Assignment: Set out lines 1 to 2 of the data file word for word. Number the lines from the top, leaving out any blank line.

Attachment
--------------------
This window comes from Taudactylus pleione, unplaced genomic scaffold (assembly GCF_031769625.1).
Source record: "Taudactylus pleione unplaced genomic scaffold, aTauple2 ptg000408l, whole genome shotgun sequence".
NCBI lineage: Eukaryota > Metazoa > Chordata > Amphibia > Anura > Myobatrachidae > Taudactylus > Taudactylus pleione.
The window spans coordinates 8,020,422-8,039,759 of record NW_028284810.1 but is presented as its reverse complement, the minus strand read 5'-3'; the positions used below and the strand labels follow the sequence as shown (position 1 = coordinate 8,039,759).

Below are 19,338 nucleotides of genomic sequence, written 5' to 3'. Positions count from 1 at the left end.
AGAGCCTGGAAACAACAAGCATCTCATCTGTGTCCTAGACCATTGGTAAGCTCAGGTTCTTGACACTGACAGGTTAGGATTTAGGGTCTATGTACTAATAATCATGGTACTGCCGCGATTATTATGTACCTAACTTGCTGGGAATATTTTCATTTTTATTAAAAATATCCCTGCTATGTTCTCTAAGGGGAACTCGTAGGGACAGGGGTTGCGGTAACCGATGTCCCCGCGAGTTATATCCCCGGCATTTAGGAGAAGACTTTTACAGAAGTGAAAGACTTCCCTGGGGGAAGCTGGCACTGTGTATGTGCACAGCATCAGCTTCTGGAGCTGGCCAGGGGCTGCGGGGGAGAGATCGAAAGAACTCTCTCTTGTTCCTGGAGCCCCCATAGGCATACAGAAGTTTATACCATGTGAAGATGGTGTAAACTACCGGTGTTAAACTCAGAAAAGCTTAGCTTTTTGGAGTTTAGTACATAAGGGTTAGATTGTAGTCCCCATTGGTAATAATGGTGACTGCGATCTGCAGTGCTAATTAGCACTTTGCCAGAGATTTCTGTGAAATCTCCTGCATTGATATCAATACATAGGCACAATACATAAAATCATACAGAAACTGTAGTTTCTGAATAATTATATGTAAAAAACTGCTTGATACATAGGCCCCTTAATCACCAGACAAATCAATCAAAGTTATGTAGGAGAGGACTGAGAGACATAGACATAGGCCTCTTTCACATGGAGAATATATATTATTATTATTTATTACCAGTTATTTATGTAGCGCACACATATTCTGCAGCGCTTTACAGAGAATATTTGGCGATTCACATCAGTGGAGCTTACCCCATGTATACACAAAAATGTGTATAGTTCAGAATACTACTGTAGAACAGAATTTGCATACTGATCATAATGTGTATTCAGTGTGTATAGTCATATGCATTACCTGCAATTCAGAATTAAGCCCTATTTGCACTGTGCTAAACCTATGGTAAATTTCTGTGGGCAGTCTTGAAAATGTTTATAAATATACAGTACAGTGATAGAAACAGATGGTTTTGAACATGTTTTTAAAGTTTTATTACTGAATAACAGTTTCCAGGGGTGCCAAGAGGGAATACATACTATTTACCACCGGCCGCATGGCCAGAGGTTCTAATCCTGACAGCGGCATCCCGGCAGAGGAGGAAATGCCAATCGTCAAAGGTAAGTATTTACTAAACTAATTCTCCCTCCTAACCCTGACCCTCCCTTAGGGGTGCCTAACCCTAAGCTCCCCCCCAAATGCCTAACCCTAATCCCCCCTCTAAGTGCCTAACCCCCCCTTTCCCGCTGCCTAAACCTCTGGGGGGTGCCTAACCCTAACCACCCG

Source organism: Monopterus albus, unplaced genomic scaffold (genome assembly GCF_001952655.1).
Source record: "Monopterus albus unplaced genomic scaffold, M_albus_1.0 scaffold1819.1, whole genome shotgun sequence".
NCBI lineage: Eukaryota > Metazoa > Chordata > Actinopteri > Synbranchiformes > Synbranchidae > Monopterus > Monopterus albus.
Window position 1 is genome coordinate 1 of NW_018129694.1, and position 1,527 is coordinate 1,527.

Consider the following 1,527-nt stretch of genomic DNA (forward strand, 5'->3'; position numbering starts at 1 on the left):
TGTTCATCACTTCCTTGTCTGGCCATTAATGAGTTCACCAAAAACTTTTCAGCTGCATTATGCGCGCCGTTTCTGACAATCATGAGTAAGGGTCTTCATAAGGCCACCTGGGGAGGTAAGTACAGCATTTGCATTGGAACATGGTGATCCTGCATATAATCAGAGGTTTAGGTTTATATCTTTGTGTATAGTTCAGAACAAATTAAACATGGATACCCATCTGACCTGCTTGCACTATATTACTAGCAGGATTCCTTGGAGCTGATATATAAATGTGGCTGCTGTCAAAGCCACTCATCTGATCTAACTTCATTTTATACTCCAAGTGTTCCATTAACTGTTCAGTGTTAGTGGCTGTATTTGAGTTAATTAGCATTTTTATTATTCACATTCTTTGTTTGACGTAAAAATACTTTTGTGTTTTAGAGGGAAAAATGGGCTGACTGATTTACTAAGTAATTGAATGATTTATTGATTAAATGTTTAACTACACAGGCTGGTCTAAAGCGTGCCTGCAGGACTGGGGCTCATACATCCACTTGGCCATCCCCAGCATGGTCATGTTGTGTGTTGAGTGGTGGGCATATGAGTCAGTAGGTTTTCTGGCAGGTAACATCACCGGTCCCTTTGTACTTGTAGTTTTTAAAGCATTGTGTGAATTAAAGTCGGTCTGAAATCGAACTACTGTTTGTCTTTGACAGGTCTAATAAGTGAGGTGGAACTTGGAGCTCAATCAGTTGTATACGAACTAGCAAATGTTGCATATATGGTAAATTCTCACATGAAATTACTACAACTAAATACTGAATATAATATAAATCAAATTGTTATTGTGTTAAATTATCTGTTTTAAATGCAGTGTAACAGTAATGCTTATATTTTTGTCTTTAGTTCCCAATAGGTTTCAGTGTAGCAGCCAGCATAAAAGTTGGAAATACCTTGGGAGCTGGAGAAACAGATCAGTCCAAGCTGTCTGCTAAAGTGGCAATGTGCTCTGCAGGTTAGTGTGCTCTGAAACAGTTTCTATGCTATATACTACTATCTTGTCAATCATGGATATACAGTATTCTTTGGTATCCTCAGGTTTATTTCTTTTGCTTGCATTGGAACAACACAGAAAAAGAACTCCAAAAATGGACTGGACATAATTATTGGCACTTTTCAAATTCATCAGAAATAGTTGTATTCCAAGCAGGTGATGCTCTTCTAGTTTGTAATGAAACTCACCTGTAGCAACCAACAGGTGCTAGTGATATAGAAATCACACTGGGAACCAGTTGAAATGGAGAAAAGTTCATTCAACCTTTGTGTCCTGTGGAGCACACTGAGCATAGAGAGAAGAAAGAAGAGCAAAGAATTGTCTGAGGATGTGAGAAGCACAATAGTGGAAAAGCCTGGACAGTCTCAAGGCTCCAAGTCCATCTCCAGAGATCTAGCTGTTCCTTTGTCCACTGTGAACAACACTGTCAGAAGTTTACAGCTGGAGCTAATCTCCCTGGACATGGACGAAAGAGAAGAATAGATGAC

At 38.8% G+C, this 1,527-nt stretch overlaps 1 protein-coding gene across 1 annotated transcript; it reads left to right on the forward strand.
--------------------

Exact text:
This window comes from Taudactylus pleione, unplaced genomic scaffold (assembly GCF_031769625.1).
Source record: "Taudactylus pleione unplaced genomic scaffold, aTauple2 ptg000408l, whole genome shotgun sequence".